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    Fracture orientations in Kansas and relations to mountain building
    (Wichita State University, 2017-04-28) Merchant, Heather M.; Staats, Noel A.; Gray, Keith D.
    In efforts to discern the space-time relationships between fracture formation [low-strain brittle deformation in the Earth's upper crust] and other geologic structures [folds and faults] in the mid-Continent region, field studies were carried out in upper Paleozoic to late Mesozoic deep-marine sedimentary rocks exposed across portions of western, south-central, and northeastern Kansas. Fracture orientations were measured, plotted stereographically, and analyzed for 30 different locations. Two subvertical, systematic fracture sets emerged from our data: NE and NW striking joints or extensional fractures. Fracture orientations are oblique to major subsurface deformation belts such as the Central Kansas uplift, Nemaha uplift, Humboldt Fault system, as well as the Augusta North anticline. If tectonic in origin, then fracture sets across much of Kansas may relate to formation of the Rocky Mountains [Laramide orogeny].
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    Trace metal analysis of Little Arkansas River as urbanization increases nearing Wichita, KS
    (Wichita State University. Graduate School, 2014-04-25) Sinclair, Jacob T.; Parcell, William C.
    The Little Arkansas River originates in areas of high agriculture use and flows to areas of increasing population and urbanization. As the urbanization increases especially between Valley Center KS and Wichita KS the health of the river is degraded and 303d listed endangering aquatic life and limiting resource use. Using EPA collected data for statistical analysis to determine parameters of interest heavy metal concentrations will be determined and linked to a visual site analysis. From the results, amount of degradation can be determined and related to past samples indicating danger to aquatic life and resource limitations for anthropogenic use. Research is continuing to determine spatial concentrations of trace metals and sediment with differing stream discharge related to urbanization.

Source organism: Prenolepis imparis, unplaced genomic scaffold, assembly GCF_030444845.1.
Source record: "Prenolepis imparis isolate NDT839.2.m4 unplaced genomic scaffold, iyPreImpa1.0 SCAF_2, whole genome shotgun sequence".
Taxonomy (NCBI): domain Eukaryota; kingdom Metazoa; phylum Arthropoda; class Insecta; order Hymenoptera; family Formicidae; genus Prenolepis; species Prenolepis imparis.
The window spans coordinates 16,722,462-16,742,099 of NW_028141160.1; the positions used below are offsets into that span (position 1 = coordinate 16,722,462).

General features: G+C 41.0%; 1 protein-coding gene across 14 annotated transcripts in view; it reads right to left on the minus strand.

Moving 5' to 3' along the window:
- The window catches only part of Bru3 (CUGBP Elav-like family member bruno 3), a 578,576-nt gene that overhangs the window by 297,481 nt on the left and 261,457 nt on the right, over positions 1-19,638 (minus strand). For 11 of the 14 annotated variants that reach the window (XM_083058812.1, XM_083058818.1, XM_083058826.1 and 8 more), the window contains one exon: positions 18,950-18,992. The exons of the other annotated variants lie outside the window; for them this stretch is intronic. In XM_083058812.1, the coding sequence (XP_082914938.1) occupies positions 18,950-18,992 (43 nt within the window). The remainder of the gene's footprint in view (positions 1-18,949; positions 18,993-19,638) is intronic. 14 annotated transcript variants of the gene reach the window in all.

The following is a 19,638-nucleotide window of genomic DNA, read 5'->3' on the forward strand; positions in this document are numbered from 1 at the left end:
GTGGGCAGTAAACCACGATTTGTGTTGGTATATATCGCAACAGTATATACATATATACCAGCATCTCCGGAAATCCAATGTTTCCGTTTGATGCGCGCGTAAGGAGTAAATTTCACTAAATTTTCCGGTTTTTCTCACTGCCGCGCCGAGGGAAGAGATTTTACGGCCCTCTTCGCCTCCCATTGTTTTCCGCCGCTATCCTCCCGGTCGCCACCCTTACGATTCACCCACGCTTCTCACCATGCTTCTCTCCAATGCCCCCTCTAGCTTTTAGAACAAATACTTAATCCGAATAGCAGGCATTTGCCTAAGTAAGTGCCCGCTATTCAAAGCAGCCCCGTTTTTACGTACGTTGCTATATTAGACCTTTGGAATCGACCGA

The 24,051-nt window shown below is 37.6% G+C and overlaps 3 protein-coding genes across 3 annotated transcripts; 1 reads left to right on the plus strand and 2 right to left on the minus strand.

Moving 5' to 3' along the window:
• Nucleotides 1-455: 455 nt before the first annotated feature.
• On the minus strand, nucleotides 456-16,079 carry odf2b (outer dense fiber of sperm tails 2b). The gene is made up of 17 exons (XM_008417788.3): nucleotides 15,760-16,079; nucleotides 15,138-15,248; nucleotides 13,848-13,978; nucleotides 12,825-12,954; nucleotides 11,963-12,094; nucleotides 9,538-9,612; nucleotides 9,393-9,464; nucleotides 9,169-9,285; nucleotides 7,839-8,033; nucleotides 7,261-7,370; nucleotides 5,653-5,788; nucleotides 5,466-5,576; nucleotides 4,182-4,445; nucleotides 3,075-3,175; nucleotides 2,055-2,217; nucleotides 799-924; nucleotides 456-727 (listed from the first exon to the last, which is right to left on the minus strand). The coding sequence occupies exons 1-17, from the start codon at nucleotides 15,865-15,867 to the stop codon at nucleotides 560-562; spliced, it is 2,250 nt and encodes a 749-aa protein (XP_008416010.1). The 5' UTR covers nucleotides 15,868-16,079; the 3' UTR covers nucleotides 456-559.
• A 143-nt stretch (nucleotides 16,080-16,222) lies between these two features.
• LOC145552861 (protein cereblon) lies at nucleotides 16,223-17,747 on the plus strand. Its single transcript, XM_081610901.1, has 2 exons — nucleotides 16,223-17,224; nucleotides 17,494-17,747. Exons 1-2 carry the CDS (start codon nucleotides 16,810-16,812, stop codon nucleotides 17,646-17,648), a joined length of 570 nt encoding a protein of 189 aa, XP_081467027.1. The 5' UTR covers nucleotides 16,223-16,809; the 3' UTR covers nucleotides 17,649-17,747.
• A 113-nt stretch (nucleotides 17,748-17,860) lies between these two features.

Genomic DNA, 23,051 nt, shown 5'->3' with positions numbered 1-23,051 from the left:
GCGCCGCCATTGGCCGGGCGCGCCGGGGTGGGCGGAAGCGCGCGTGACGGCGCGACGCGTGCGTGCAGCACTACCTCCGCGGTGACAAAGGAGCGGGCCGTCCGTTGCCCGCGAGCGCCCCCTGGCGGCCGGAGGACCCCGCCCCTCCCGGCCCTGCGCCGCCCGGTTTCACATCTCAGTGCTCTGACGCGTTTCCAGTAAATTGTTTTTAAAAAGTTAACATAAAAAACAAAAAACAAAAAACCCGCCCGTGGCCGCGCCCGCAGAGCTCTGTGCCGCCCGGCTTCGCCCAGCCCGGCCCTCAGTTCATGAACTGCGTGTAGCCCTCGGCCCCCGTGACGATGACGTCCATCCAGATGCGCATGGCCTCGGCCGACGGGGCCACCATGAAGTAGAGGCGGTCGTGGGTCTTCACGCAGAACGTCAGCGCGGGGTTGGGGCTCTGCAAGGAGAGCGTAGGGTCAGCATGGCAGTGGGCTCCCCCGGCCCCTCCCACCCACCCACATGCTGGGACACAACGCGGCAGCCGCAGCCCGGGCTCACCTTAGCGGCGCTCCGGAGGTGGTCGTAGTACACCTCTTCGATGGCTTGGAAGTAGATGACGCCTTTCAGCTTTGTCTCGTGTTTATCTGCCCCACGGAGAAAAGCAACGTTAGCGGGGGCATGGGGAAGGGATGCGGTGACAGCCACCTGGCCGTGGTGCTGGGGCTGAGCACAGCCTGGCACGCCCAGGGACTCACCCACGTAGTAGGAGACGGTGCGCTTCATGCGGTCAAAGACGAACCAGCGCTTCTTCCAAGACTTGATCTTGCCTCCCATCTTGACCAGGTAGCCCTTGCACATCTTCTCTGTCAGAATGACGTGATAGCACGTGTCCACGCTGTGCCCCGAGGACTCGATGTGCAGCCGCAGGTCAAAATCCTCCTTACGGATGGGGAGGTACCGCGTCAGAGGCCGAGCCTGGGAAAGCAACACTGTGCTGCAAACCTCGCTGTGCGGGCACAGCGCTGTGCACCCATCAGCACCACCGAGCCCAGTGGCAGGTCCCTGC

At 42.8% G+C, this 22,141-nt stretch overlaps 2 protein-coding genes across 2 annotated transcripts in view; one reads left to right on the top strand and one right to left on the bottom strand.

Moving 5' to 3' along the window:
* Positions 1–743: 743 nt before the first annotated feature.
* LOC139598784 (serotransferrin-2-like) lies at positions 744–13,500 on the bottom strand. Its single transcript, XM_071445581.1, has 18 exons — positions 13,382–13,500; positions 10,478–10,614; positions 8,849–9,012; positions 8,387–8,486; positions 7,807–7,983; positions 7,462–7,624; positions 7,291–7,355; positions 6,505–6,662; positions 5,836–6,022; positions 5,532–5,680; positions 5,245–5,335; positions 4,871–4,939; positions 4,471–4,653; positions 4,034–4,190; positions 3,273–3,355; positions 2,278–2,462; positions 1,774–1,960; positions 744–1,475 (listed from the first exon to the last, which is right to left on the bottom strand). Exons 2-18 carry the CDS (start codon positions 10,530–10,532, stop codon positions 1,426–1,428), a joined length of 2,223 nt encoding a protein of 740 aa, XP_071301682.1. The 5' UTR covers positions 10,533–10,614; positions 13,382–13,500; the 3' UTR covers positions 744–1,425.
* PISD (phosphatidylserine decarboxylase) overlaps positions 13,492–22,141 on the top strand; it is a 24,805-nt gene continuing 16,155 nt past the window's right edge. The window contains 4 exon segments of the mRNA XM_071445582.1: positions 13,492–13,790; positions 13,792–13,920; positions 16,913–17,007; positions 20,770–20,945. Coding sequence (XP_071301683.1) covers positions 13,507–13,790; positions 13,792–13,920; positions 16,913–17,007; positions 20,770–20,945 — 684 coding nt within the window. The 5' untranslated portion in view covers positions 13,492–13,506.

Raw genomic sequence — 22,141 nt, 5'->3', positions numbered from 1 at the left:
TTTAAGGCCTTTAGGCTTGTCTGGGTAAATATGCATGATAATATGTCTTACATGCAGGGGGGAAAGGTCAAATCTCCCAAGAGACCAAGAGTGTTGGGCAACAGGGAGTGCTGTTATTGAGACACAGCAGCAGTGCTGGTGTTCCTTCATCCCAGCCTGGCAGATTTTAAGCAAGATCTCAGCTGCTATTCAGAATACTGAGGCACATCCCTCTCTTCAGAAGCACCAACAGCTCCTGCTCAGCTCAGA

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    Depositional Patterns and Stratigraphic Relationships in a Sag Basin: Middle Jurassic Gypsum Spring, Piper and Sundance Formations, NW Wyoming
    (Wichita State University. Graduate School, 2011-05-04) Gilbert, Clark; Parcell, William C.
    The Middle Jurassic Gypsum Spring, Piper and Sundance Formations of Wyoming are marine and evaporite deposits formed in a shallow epeiric sea east of an overthrust belt that existed near the western margin of North America. Lithofacies distribution was influenced by sag basin tectonics related to this continental collision. Resolving the stratigraphic relationships within these units provides insight into the interaction between global sea level change, regional tectonics, and local depositional facies distribution. Through the integration of lithostratigraphy, allostratigraphy and sequence stratigraphy, we seek to determine the origin and distribution of lithofacies and unconformities to better understand the timing of deposition as it relates to sea level change and tectonism.